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# Eliminating the Overhead of Floating Point Load and Store Instructions by Decoding Two Instructions Per Cycle in the Floating Point Unit

IP.com Disclosure Number: IPCOM000049484D
Original Publication Date: 1982-Jun-01
Included in the Prior Art Database: 2005-Feb-09
Document File: 3 page(s) / 38K

IBM

## Related People

Agerwala, TKM: AUTHOR [+2]

## Abstract

A floating point arithmetic unit is described in which two instructions per cycle are decoded. The store and load operations are overlapped in floating point loops.

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Eliminating the Overhead of Floating Point Load and Store Instructions by Decoding Two Instructions Per Cycle in the Floating Point Unit

A floating point arithmetic unit is described in which two instructions per cycle are decoded. The store and load operations are overlapped in floating point loops.

In scientific engineering applications, a significant amount of execution time is often spent in short floating point loops. For example, in one Nastran subprogram executing on an IBM 3033, approximately 80 percent of the time is spent in computations characterized by the following loops:
S: LD 0, Ai MDR 0, 2

STD 0, Ci

BXLE (i approaches i+k; if i (less than or equal to)

j go to s)

Assume that a machine has a sequential floating point unit with a three cycle (alpha) multiply and a 2 (alpha) add. In general, a computation in the machine would proceed as absolute value of D to absolute value of P, where D, P, and the bar denote decode, putaway and execute, respectively. Assume further that D and P are overlapped with the preceding and succeeding instructions. instructions. The timing on the above loop is shown in Fig. 1. The machine would stream of instructions and operands is available.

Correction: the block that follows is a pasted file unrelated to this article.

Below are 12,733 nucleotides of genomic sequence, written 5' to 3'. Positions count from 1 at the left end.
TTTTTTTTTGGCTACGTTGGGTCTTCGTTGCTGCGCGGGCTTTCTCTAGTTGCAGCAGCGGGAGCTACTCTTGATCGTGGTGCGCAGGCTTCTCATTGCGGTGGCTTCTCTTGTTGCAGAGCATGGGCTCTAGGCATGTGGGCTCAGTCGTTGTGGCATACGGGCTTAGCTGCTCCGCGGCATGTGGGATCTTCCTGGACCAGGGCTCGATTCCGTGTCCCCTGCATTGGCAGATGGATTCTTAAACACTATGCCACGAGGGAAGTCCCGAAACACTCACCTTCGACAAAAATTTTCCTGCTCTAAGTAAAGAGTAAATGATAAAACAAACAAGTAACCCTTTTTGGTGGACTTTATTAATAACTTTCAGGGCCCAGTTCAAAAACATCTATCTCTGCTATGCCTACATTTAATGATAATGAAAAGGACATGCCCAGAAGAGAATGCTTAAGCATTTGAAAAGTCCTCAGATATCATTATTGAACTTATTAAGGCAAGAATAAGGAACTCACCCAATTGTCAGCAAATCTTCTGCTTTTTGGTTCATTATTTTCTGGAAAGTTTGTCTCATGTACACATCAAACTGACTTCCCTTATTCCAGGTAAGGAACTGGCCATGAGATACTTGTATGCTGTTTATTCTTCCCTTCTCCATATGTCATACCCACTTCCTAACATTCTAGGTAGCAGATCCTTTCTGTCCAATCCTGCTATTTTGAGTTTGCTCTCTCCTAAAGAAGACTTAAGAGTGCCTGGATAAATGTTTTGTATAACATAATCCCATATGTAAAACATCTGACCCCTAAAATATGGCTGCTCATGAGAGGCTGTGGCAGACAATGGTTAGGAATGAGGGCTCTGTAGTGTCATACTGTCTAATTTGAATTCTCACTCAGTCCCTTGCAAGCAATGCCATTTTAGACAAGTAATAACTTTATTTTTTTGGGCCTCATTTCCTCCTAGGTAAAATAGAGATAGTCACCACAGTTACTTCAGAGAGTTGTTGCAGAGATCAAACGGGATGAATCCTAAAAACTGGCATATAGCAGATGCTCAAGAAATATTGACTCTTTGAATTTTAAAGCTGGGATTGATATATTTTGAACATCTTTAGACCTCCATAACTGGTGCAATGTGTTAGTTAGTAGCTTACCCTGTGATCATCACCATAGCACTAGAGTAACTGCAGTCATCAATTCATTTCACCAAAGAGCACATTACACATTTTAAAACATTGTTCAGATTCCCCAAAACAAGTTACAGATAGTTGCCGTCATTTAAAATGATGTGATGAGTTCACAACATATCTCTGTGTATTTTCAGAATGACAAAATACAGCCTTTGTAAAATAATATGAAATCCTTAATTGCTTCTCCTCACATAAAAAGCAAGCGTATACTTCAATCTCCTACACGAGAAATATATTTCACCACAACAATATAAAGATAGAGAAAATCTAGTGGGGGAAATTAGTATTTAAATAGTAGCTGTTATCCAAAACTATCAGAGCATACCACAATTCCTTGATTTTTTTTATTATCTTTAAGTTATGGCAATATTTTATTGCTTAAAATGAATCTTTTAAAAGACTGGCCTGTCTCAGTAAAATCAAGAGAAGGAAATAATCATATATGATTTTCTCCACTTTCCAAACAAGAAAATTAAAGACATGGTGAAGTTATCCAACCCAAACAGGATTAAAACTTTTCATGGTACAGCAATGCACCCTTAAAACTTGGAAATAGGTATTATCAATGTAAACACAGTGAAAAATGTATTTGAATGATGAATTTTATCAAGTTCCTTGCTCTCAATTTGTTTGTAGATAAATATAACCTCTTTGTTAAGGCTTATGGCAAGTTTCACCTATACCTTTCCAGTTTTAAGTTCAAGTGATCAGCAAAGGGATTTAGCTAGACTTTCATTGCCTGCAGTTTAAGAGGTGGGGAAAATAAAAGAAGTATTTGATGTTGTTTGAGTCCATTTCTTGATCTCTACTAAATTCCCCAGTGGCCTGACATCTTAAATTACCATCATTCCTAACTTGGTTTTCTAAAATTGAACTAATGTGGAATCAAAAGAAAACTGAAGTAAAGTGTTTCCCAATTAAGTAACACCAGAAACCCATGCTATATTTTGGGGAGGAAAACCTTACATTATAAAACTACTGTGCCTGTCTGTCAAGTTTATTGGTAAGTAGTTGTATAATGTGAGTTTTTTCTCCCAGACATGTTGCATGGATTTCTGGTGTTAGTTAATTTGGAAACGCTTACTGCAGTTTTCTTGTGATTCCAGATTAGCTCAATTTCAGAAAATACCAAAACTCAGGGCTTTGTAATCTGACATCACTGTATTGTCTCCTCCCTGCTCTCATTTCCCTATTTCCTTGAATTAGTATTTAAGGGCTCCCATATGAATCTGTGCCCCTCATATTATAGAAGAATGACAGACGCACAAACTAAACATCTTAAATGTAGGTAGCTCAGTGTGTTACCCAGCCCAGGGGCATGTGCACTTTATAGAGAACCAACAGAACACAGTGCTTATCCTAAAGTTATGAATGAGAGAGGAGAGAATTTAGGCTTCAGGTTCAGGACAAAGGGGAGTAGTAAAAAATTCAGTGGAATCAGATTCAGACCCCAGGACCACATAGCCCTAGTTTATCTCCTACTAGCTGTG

The timing for the proposed design is shown in Fig. 2. The decode of the first load occurs in cycle 1 causing a transfer into floating register 0; the decode of the MDR (Multiply Double Register) in the same cycle causes this data to be also staged to the multiplier. The decode of the AD (Add Double Word) in cycle 4 eliminates the putaway in cycle 5. The STD (Store Double Word) decode in cycle 4 sets up a transfer into the store data buffer (SDB) in cycle 7. The central point here is that the overlap of the overhead instructions cannot be achieved in a unit that decodes one instruction at a time. For example, if the AD and STD were not decoded together in cycle 4, a cycle will eventually be lost. By overlapping the LD (Load Double Word) and STD the loop time is reduced from 7 (alpha) /iteration to 5. If the original loop accounted for 80 percent of the execution time, a 30 percent improvement in MIPS (million instructions per second) is obtained.

The controls and data path have been carefully designed so that the overlap of loads and stores can be achieved even in very tight loops. Fig. 3 shows the case where the overall computation is to add 2 vectors and place the result in storage. A conventional design would take 4 (alpha/iteration); the proposed approach would execute at 2 (alpha per iteration).

The IBM System/360 Model 91 floating point unit (FLU) is an existing state of the art unit which obtains high speed by overlapping independent iterations of a loop. With equivalent arithmetic (3 approximately mpy, 2 approximately add) the Model 91 FLU would execute the first loop at 4 approximately /iteration and the

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second at 3. The proposed design is simpler than the Model 91. Moreover, since the exec...